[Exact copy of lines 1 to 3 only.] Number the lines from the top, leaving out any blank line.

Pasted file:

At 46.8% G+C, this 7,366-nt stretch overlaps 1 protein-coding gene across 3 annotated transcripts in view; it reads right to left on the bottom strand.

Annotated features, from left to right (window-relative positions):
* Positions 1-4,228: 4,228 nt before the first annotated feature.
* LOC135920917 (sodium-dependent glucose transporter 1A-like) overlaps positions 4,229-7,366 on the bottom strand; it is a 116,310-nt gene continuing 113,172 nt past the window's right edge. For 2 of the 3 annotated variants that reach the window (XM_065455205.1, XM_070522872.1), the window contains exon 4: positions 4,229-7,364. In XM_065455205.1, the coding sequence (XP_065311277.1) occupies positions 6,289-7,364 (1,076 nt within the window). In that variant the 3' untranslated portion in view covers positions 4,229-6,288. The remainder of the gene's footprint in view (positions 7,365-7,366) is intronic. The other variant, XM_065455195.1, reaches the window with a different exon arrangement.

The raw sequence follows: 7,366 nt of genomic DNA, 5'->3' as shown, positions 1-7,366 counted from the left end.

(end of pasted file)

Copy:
At 46.8% G+C, this 7,366-nt stretch overlaps 1 protein-coding gene across 3 annotated transcripts in view; it reads right to left on the bottom strand.

Annotated features, from left to right (window-relative positions):
* Positions 1-4,228: 4,228 nt before the first annotated feature.